As far as scientific names go, it is very confusing, I agree. Some names that are commonly used now, like kribensis, for example (Pelvicachromis pulcher) are not exactly correct, so you have to stay on top of the nomenclature changes. Over time, though, as you see fish at the LFS with their scientific names, and on the web, you will start to learn the names. I use Google a lot if I am not sure.

Another problem with the "mixed African" tanks of cichlids is that these are almost always juveniles, and many will have completely different coloration once they mature, so you have to know what they look like as juvies (which can look like the adult form of a completely different fish ). I feel your pain!
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Old 07-10-2004, 02:54 PM   #18
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Also, very few of the African Cichlid species are aggreed upon in terms of nomenclature. They started out calling a lot of them haplochromis ____, and then disregarded the name (though it stuck as the name of the "flock" of free-swimming, omnivorous/carnivorous cichlids in Lake Malawi), and are constantly changing phylogenies after genetic analysis shows that certain species are more or less related than thought. Argh!

And then, some of the species have different color morphs even at the adult stage. The obvious example is the yellow lab, Labidochromis caeruleus. You look at the lab, you look at the name, hunh? "Caeruleus" means "blue", so how can this name refer to this fish?? Well, the first L. caeruleus found *were* caerulean blue. Subsequent members of the same species were found with the yellow/black marking. Confusing!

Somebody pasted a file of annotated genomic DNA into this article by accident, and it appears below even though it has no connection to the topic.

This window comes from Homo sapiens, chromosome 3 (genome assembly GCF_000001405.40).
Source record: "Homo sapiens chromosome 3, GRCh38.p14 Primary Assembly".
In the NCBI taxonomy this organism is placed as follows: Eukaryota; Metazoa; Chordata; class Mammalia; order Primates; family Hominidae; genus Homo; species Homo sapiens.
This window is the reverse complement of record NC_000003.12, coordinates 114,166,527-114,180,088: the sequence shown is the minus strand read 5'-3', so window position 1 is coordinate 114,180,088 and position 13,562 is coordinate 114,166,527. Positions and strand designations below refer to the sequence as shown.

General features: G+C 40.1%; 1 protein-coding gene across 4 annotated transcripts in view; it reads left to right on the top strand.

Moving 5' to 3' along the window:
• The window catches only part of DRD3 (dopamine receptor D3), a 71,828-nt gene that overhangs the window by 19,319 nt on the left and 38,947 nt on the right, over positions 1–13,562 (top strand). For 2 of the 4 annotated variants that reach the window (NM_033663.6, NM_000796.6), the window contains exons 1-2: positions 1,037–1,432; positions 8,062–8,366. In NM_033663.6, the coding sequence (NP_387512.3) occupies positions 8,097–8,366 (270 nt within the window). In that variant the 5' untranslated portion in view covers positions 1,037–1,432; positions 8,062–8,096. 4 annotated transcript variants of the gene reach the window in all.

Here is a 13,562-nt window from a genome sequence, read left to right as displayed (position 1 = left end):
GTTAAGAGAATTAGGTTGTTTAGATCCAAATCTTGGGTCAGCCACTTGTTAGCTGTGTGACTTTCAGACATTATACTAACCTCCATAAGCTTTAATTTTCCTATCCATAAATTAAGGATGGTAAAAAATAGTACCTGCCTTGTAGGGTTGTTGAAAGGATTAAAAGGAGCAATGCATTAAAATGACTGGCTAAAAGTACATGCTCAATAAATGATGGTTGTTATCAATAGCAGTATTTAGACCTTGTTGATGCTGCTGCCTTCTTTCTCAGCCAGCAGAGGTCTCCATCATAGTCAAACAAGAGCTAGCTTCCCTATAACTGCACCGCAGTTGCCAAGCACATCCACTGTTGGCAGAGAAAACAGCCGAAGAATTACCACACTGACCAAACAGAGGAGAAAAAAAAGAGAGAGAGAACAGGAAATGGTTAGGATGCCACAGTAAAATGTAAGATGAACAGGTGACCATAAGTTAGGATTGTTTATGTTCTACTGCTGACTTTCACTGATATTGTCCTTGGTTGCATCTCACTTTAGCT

And, even worse, the line that divides the species in these lakes is always so incredibly fine, as they have developed so quickly (in under 12,000 years they speciated from 2 species to something like 1000 http://www.evolution.bio.titech.ac.j...cichlid_e.html ) that a lot of the species can interbreed and even produce viable offspring... which will look even more different.

But I do my darndest to learn all the Latin names of the Africans, as that's really the only way to go for identifying species.
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Old 07-11-2004, 04:04 AM   #19
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Well I scratched Auratus off my list.
The apistogramma cacatuoides or cockatoo/crested is listed as one of the few SA cichlids that likes hard water so it went on my list.
The Asian cichlid Etroplus maculatus or orange chromide is on the list too. So those along with krib, keyhole and peacocks on the list I should find something. Hopefully by next weekend the tanks nitrites will have settled down and can finally add more fish. Will hit the stores with list in hand.
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Old 07-21-2004, 09:57 PM   #20
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I posted this in the Show Off forum but thought I would put the pic here - it is the only pic I can get, and of the only peacock that does not hide from the camera. Not sure what it is going to wind up looking like, it actually has rather a lot of orange on it that does not show up on the pic, mostly caudally and ventrally, as well as a splotch between its eyes.